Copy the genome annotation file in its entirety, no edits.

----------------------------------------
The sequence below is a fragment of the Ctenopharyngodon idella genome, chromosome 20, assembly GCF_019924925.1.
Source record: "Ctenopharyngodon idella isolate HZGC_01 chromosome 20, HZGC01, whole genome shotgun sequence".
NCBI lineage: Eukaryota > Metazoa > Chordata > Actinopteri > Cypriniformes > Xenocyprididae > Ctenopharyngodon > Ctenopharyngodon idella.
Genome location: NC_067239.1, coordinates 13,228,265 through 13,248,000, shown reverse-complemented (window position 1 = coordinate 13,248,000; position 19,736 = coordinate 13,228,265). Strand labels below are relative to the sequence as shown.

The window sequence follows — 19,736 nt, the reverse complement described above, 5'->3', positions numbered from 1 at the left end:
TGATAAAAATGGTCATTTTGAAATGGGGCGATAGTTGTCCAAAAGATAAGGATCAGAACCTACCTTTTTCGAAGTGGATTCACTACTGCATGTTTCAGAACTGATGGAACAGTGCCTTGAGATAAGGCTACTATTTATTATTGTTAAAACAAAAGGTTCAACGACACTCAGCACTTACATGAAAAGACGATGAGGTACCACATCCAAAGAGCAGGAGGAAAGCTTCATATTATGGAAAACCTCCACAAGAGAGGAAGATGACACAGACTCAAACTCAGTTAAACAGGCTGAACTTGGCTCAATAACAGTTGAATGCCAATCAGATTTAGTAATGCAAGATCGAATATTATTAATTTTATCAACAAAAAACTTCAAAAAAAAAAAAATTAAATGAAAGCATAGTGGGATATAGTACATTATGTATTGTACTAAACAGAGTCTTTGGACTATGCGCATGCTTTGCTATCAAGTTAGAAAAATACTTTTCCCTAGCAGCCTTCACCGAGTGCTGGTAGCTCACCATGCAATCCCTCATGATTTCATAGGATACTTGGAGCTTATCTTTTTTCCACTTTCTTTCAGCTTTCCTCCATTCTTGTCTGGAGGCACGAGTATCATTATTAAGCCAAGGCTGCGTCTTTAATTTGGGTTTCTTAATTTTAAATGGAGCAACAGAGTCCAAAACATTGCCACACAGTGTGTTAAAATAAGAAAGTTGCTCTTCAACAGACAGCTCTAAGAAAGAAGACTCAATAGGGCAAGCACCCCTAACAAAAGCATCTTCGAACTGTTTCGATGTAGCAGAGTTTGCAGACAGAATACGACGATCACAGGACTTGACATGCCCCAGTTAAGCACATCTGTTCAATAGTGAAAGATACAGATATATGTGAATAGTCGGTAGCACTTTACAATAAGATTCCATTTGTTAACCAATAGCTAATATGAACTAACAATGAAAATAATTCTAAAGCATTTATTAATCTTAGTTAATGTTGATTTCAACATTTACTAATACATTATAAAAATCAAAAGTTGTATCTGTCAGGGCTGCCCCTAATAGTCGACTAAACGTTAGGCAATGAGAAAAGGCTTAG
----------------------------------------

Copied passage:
The sequence below is a fragment of the Ctenopharyngodon idella genome, chromosome 20, assembly GCF_019924925.1.
Source record: "Ctenopharyngodon idella isolate HZGC_01 chromosome 20, HZGC01, whole genome shotgun sequence".
NCBI lineage: Eukaryota > Metazoa > Chordata > Actinopteri > Cypriniformes > Xenocyprididae > Ctenopharyngodon > Ctenopharyngodon idella.
Genome location: NC_067239.1, coordinates 13,228,265 through 13,248,000, shown reverse-complemented (window position 1 = coordinate 13,248,000; position 19,736 = coordinate 13,228,265). Strand labels below are relative to the sequence as shown.

The window sequence follows — 19,736 nt, the reverse complement described above, 5'->3', positions numbered from 1 at the left end:
TGATAAAAATGGTCATTTTGAAATGGGGCGATAGTTGTCCAAAAGATAAGGATCAGAACCTACCTTTTTCGAAGTGGATTCACTACTGCATGTTTCAGAACTGATGGAACAGTGCCTTGAGATAAGGCTACTATTTATTATTGTTAAAACAAAAGGTTCAACGACACTCAGCACTTACATGAAAAGACGATGAGGTACCACATCCAAAGAGCAGGAGGAAAGCTTCATATTATGGAAAACCTCCACAAGAGAGGAAGATGACACAGACTCAAACTCAGTTAAACAGGCTGAACTTGGCTCAATAACAGTTGAATGCCAATCAGATTTAGTAATGCAAGATCGAATATTATTAATTTTATCAACAAAAAACTTCAAAAAAAAAAAAATTAAATGAAAGCATAGTGGGATATAGTACATTATGTATTGTACTAAACAGAGTCTTTGGACTATGCGCATGCTTTGCTATCAAGTTAGAAAAATACTTTTCCCTAGCAGCCTTCACCGAGTGCTGGTAGCTCACCATGCAATCCCTCATGATTTCATAGGATACTTGGAGCTTATCTTTTTTCCACTTTCTTTCAGCTTTCCTCCATTCTTGTCTGGAGGCACGAGTATCATTATTAAGCCAAGGCTGCGTCTTTAATTTGGGTTTCTTAATTTTAAATGGAGCAACAGAGTCCAAAACATTGCCACACAGTGTGTTAAAATAAGAAAGTTGCTCTTCAACAGACAGCTCTAAGAAAGAAGACTCAATAGGGCAAGCACCCCTAACAAAAGCATCTTCGAACTGTTTCGATGTAGCAGAGTTTGCAGACAGAATACGACGATCACAGGACTTGACATGCCCCAGTTAAGCACATCTGTTCAATAGTGAAAGATACAGATATATGTGAATAGTCGGTAGCACTTTACAATAAGATTCCATTTGTTAACCAATAGCTAATATGAACTAACAATGAAAATAATTCTAAAGCATTTATTAATCTTAGTTAATGTTGATTTCAACATTTACTAATACATTATAAAAATCAAAAGTTGTATCTGTCAGGGCTGCCCCTAATAGTCGACTAAACGTTAGGCAATGAGAAAAGGCTTAG